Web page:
This image shows a closer view of the landing site of NASA’s Curiosity rover and a destination nearby known as Glenelg. Curiosity landed inside Gale Crater on Mars on Aug. 5 PDT (Aug. 6 EDT) at the blue dot. It is planning on driving to an area marked with a red dot that is nicknamed Glenelg. That area marks the intersection of three kinds of terrain. Starting clockwise from the top of this image, scientists are interested in this brighter terrain because it may represent a kind of bedrock suitable for eventual drilling by Curiosity. The next terrain shows the marks of many small craters and intrigues scientists because it might represent an older or harder surface. The third, which is the kind of terrain Curiosity landed in, is interesting because scientists can try to determine if the same kind of rock texture at Goulburn, an area where blasts from the descent stage rocket engines scoured away some of the surface, also occurs at Glenelg.

The science team thought the name Glenelg was appropriate because, if Curiosity traveled there, it would visit the area twice — both coming and going — and the word Glenelg is a palindrome. After Glenelg, the rover will aim to drive to the base of Mount Sharp.

These annotations have been made on top of an image acquired by the High Resolution Imaging Science Experiment on NASA’s Mars Reconnaissance Orbiter.

Goulburn Scour Mark

Goulburn Scour Mark – Image credit: NASA/JPL-Caltech/MSSS

This cropped image from NASA’s Curiosity rover shows one set of marks on the surface of Mars where blasts from the descent-stage rocket engines blew away some of the surface material. This particular scour mark is near the rear left wheel of the rover and is the left-most scour mark on the left side of this larger panorama from Curiosity’s Mast Camera (seePIA16051). This scour mark is named Goulburn after a 2-billion year-old sequence of rocks in northern Canada.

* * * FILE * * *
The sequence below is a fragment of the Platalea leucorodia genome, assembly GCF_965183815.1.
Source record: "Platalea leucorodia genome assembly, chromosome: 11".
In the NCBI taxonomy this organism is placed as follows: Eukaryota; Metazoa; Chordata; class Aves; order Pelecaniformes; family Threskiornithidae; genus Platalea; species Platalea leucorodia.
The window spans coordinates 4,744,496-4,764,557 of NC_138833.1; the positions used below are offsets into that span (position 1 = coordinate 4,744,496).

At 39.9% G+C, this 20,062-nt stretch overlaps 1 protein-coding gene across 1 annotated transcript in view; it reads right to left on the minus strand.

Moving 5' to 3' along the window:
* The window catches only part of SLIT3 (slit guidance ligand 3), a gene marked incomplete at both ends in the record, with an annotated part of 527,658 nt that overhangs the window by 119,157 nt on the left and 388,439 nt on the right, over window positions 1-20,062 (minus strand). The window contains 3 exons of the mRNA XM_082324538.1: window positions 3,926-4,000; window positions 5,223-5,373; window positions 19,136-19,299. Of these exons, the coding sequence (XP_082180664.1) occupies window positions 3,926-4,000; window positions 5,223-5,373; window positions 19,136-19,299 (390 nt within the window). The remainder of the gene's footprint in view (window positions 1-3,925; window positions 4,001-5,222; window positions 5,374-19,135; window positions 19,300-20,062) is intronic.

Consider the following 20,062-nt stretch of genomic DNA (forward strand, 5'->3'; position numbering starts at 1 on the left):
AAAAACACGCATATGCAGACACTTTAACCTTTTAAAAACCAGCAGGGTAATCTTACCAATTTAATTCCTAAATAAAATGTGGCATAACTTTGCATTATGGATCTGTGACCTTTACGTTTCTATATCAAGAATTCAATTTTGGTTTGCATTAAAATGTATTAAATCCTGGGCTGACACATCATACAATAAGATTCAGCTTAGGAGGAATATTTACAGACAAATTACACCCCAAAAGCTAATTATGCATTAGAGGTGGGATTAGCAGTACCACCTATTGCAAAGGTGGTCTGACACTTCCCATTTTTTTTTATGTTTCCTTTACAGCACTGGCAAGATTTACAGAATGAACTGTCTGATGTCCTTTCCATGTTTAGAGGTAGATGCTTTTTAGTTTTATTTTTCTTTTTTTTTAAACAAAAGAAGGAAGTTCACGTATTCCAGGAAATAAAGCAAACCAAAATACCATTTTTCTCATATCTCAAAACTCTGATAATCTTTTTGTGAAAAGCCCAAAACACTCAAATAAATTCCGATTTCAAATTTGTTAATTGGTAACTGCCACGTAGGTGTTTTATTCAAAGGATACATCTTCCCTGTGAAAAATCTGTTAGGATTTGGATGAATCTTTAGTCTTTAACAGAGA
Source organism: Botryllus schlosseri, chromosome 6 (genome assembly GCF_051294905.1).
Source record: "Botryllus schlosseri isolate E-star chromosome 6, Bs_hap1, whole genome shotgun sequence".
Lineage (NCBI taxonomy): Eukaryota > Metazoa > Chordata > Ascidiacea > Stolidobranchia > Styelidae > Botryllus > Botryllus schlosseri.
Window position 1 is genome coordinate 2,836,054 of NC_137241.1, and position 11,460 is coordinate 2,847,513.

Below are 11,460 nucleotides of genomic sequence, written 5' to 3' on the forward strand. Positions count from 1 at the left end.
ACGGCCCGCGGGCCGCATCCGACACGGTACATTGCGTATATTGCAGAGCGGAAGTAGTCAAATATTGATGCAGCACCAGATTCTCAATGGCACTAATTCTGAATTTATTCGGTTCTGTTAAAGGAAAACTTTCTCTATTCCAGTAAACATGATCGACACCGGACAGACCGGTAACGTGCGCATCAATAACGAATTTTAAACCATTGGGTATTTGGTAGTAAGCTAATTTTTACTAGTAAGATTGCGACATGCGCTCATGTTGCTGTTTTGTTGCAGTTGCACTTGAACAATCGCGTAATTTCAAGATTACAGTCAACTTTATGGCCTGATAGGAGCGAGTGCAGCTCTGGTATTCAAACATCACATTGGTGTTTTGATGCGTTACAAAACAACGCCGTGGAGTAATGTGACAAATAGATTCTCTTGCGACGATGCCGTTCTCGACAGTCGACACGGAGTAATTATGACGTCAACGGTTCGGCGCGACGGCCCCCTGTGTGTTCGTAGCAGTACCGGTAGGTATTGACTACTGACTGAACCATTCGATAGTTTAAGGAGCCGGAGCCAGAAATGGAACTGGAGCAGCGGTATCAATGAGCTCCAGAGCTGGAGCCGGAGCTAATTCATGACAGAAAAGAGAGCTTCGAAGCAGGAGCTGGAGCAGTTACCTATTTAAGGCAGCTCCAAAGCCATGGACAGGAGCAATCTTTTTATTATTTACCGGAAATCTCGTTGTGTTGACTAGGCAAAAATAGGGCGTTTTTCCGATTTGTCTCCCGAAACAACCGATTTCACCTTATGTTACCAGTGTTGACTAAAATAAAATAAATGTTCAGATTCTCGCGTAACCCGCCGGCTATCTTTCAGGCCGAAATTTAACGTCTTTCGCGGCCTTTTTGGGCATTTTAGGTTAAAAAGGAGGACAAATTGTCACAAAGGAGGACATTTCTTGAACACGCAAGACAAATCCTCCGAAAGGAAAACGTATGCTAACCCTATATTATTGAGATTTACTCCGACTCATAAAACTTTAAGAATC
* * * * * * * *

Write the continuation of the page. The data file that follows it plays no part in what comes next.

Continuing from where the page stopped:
The Promised Land

The Promised Land – Image credit: NASA/JPL-Caltech/MSSS

This image (cut out from a mosaic) shows the view from the landing site of NASA’s Curiosity rover toward the lower reaches of Mount Sharp, where Curiosity is likely to begin its ascent through hundreds of feet (meters) of layered deposits. The lower several hundred feet (meters) show evidence of bearing hydrated minerals, based on orbiter observations. The terrain Curiosity will explore is marked by hills, buttes, mesas and canyons on the scale of one-to-three story buildings, very much like the Four Corners region of the western United States.

A scale bar indicates a distance of 1.2 miles (2 kilometers).

Curiosity’s 34-millimeter Mast Camera acquired this high-resolution image on Aug. 8, 2012 PDT (Aug. 9 EDT).

This image shows the colors modified as if the scene were transported to Earth and illuminated by terrestrial sunlight. This processing, called “white balancing,” is useful to scientists for recognizing and distinguishing rocks by color in more familiar lighting.

Head of Mast on Mars Rover Curiosity

Head of Mast on Mars Rover Curiosity – Image Credit: NASA/JPL-Caltech/LANL

This view of the head of the remote sensing mast on the Mars Science Laboratory mission’s rover, Curiosity, shows seven of the 17 cameras on the rover. Two pairs of Navigation cameras (Navcams), among the rover’s 12 engineering cameras, are the small circular apertures on either side of the head. On the top are the optics of the Chemistry and Camera (ChemCam) investigation, which includes a laser and a telescopic camera. The Mast Camera (MastCam) instrument includes a 100-millimeter-focal-length camera called MastCam-100 or M-100, and a 34-millimeter-focal-length camera called the MastCam-34 or M-34. The two cameras of the MastCam are both scientific and natural color imaging systems. The M-100 looks through a 1.2-inch (3-centimeter) baffle aperture, and the M-34 looks through a 2.1-inch (5.3-centimete) baffle aperture.

Malin Space Science Systems, San Diego, built MastCam and two other cameras on Curiosity. NASA’s Jet Propulsion Laboratory, a division of the California Institute of Technology in Pasadena, manages the Mars Science Laboratory Project for the NASA Science Mission Directorate, Washington.

Via »NASA